HSBC has suspended a top executive pending an internal investigation into a presentation he gave at an event last week, according to people with knowledge of the process.
Stuart Kirk, global head of responsible investment at the bank’s asset management department, accused central bankers and politicians of overestimating the economic risk of climate change in an attempt to “over-hyperbole the next guy”.
Over the weekend, CEOs Noel Quinn and Nuno Matos, head of HSBC’s wealth and personal banking business, tried to distance themselves from the comments in social media posts.
While the bank and its top executives have criticized the speech given at a Financial Times conference, the topic and content were agreed internally before Kirk spoke on Thursday, according to people with knowledge of the event̵[ads1]7;s planning.
The title of the presentation – “Why investors do not have to worry about climate risk” – was agreed two months earlier and published on the website ahead of the event.
“I do not agree – at all – with the remarks made at [this] this week’s FT Moral Money Summit, ”Quinn said on LinkedIn this weekend. “They are inconsistent with HSBC’s strategy and do not reflect the views of HSBC’s senior management or HSBC Asset Management.”
He added: “We have a lot of work to do and I am determined that our team will not be distracted by last week’s comments.”
Matos, whose division includes the asset management business, said: “In complete agreement with Noel Quinn – the transition to net zero is the largest [sic] importance to us, and we will strive for ways to help our customers on this journey. ”
HSBC has come under pressure in recent years from activists and shareholders for its role in financing companies with significant greenhouse gas emissions.
Kirk’s comments on climate change – which drew anger from environmentalists – were particularly embarrassing for the bank when it sponsored the conference and was promoted on the event’s website as a strategic partner.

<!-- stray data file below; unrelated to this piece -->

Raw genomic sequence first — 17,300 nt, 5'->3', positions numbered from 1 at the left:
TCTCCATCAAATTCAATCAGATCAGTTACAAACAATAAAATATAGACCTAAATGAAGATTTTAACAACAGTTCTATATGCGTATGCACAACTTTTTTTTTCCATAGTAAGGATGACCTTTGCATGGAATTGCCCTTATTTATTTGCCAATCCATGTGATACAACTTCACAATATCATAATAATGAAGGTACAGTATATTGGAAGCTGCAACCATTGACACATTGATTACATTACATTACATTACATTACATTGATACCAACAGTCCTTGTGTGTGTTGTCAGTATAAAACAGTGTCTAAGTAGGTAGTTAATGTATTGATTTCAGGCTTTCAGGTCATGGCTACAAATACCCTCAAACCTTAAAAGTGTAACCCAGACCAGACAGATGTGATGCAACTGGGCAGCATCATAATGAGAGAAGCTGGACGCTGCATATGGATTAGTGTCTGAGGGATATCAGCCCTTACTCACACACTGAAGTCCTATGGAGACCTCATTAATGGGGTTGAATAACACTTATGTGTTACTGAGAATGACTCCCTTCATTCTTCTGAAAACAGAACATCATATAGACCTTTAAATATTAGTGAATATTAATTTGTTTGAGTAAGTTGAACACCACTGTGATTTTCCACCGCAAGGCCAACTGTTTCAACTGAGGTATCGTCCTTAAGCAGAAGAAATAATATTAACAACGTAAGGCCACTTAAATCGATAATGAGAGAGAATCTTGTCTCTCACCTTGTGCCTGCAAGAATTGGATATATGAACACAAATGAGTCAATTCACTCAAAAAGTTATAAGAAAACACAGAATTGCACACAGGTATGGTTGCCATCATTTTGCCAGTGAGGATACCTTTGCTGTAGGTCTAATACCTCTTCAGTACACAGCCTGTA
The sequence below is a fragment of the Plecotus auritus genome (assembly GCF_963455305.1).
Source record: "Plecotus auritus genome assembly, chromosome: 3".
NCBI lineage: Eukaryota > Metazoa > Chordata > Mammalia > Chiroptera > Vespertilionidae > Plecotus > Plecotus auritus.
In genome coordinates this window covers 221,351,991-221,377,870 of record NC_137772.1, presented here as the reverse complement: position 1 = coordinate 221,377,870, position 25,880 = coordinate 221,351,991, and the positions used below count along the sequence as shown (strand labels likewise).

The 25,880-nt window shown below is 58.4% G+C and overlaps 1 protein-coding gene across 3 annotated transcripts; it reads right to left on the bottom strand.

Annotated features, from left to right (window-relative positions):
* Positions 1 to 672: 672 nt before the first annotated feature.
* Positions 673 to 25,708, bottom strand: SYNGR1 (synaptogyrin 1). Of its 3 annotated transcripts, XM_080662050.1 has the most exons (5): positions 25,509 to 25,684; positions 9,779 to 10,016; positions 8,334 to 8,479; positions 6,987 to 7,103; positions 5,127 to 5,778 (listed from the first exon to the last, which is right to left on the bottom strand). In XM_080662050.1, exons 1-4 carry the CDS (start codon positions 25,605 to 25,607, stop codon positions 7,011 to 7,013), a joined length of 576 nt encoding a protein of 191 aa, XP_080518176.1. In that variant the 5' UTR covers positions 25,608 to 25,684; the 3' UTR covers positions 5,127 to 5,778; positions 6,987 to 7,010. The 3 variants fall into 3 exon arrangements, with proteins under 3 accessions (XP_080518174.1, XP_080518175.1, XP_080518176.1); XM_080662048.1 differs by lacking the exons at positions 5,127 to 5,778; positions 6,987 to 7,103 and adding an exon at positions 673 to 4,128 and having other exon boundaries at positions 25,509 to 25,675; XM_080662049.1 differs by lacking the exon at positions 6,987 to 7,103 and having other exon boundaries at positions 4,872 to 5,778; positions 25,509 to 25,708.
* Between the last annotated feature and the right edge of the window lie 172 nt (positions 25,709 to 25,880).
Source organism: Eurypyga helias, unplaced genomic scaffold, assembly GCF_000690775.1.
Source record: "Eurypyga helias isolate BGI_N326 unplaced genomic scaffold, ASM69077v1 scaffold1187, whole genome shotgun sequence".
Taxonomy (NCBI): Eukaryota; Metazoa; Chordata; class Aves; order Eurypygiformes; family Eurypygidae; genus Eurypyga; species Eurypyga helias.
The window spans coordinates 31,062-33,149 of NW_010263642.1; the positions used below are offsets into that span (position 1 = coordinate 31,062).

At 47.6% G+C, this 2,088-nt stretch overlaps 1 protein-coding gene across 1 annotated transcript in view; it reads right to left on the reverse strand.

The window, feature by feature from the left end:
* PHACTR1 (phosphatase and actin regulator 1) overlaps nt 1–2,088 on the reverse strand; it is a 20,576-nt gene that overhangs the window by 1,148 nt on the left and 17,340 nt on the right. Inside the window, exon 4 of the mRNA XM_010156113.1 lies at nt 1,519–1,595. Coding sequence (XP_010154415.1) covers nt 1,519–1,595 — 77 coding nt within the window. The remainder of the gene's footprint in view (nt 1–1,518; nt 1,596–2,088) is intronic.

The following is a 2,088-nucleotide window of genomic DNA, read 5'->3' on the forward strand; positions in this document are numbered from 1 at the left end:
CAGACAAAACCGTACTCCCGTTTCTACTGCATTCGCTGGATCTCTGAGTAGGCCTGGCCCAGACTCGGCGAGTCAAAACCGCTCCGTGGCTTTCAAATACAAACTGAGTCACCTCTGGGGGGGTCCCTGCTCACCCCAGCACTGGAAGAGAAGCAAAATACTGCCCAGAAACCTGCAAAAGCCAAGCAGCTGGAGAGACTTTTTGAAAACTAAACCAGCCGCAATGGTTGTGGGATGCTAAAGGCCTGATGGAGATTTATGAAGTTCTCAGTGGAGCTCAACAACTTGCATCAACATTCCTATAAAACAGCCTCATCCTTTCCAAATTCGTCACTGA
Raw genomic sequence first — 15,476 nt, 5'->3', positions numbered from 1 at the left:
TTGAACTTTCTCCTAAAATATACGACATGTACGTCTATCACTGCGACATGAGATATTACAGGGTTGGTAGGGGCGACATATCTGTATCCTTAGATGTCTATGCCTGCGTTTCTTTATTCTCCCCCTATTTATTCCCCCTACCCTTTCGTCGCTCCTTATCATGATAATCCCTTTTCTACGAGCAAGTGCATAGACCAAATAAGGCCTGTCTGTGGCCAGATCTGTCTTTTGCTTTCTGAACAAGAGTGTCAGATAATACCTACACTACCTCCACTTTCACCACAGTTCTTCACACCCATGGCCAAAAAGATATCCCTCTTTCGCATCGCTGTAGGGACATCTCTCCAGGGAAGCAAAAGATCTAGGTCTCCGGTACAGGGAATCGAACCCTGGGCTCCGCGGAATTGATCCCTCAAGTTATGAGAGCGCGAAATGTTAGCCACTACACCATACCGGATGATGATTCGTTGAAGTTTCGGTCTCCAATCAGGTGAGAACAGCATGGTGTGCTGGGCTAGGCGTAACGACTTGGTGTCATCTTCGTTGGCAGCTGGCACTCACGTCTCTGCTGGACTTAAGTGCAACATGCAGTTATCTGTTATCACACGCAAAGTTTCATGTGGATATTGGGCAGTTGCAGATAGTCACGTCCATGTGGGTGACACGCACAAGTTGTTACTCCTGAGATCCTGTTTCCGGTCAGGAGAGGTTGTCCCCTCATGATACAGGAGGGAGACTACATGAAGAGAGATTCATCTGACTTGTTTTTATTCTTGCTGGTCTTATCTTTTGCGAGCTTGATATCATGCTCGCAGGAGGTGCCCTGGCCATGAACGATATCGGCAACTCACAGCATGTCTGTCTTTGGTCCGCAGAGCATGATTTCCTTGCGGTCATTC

HSBC declined to comment, while Kirk did not respond at the time of publication.
During the speech, Kirk said that throughout his 25-year career in the financial industry, “there was always a crazy job that told me about the end of the world,” comparing the climate crisis to the Y2K error that predicted a widespread computer error at the turn of the millennium.
“Unjustified, shrill, party-political, self-serving, apocalyptic warnings are ALWAYS wrong,” he wrote in a slide accompanying the presentation.
Last month, the FT revealed that the Advertising Standards Authority, the UK watchdog, had issued a recommendation that it believe HSBC had misled customers into two ads by selectively promoting its green initiatives, while omitting information about the continued funding of companies with significant greenhouse gases. emissions.
A year ago, the bank was pressured on its climate commitments by a group of investors, but averted a shareholder uprising at the annual meeting by strengthening its plans in line with international agreements to limit global warming.
However, the speed with which HSBC and other lenders have promised to trade, especially when it comes to financing coal power and mining, has disappointed some activists and ESG funds. They continue to push for change.
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